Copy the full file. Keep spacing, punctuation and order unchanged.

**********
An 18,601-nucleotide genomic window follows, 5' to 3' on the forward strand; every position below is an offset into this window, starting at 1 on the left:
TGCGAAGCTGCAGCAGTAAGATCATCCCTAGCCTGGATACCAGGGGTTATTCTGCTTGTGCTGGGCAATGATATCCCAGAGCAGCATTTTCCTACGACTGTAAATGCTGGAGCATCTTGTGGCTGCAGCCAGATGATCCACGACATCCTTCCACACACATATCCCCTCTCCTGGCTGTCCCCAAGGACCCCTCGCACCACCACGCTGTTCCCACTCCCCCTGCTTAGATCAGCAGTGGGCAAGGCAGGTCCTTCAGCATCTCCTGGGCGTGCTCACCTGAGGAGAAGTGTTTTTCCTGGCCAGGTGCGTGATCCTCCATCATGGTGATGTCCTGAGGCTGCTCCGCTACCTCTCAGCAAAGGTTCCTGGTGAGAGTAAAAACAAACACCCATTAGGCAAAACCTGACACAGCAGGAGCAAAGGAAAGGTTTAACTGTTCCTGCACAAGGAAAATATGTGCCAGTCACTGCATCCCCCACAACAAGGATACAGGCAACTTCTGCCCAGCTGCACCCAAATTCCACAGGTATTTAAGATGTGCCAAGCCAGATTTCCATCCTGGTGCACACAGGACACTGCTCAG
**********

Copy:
An 18,601-nucleotide genomic window follows, 5' to 3' on the forward strand; every position below is an offset into this window, starting at 1 on the left:
TGCGAAGCTGCAGCAGTAAGATCATCCCTAGCCTGGATACCAGGGGTTATTCTGCTTGTGCTGGGCAATGATATCCCAGAGCAGCATTTTCCTACGACTGTAAATGCTGGAGCATCTTGTGGCTGCAGCCAGATGATCCACGACATCCTTCCACACACATATCCCCTCTCCTGGCTGTCCCCAAGGACCCCTCGCACCACCACGCTGTTCCCACTCCCCCTGCTTAGATCAGCAGTGGGCAAGGCAGGTCCTTCAGCATCTCCTGGGCGTGCTCACCTGAGGAGAAGTGTTTTTCCTGGCCAGGTGCGTGATCCTCCATCATGGTGATGTCCTGAGGCTGCTCCGCTACCTCTCAGCAAAGGTTCCTGGTGAGAGTAAAAACAAACACCCATTAGGCAAAACCTGACACAGCAGGAGCAAAGGAAAGGTTTAACTGTTCCTGCACAAGGAAAATATGTGCCAGTCACTGCATCCCCCACAACAAGGATACAGGCAACTTCTGCCCAGCTGCACCCAAATTCCACAGGTATTTAAGATGTGCCAAGCCAGATTTCCATCCTGGTGCACACAGGACACTGCTCAG